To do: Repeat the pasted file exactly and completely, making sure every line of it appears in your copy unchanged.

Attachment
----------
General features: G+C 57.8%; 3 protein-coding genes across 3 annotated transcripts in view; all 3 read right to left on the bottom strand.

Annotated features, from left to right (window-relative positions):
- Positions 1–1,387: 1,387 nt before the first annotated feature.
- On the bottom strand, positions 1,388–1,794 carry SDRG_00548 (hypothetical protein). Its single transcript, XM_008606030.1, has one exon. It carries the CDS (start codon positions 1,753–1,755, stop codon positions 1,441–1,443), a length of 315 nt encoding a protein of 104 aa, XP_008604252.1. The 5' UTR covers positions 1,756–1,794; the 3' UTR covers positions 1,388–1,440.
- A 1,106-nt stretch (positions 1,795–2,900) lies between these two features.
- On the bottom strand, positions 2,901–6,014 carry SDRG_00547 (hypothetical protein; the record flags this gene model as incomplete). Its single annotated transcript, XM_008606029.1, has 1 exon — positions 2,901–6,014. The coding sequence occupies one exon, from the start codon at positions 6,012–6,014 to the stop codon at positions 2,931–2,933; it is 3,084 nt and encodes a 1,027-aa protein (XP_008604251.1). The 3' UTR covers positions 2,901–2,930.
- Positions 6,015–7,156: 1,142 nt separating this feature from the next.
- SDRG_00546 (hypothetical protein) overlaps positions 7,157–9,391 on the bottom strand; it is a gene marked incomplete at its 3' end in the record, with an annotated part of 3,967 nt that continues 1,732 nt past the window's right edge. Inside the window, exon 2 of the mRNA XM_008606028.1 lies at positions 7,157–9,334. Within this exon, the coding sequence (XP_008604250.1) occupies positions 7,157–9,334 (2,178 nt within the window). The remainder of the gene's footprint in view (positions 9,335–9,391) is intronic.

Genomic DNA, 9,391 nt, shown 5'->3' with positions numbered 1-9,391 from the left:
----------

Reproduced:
General features: G+C 57.8%; 3 protein-coding genes across 3 annotated transcripts in view; all 3 read right to left on the bottom strand.

Annotated features, from left to right (window-relative positions):
- Positions 1–1,387: 1,387 nt before the first annotated feature.
- On the bottom strand, positions 1,388–1,794 carry SDRG_00548 (hypothetical protein). Its single transcript, XM_008606030.1, has one exon. It carries the CDS (start codon positions 1,753–1,755, stop codon positions 1,441–1,443), a length of 315 nt encoding a protein of 104 aa, XP_008604252.1. The 5' UTR covers positions 1,756–1,794; the 3' UTR covers positions 1,388–1,440.
- A 1,106-nt stretch (positions 1,795–2,900) lies between these two features.
- On the bottom strand, positions 2,901–6,014 carry SDRG_00547 (hypothetical protein; the record flags this gene model as incomplete). Its single annotated transcript, XM_008606029.1, has 1 exon — positions 2,901–6,014. The coding sequence occupies one exon, from the start codon at positions 6,012–6,014 to the stop codon at positions 2,931–2,933; it is 3,084 nt and encodes a 1,027-aa protein (XP_008604251.1). The 3' UTR covers positions 2,901–2,930.
- Positions 6,015–7,156: 1,142 nt separating this feature from the next.
- SDRG_00546 (hypothetical protein) overlaps positions 7,157–9,391 on the bottom strand; it is a gene marked incomplete at its 3' end in the record, with an annotated part of 3,967 nt that continues 1,732 nt past the window's right edge. Inside the window, exon 2 of the mRNA XM_008606028.1 lies at positions 7,157–9,334. Within this exon, the coding sequence (XP_008604250.1) occupies positions 7,157–9,334 (2,178 nt within the window). The remainder of the gene's footprint in view (positions 9,335–9,391) is intronic.

Genomic DNA, 9,391 nt, shown 5'->3' with positions numbered 1-9,391 from the left: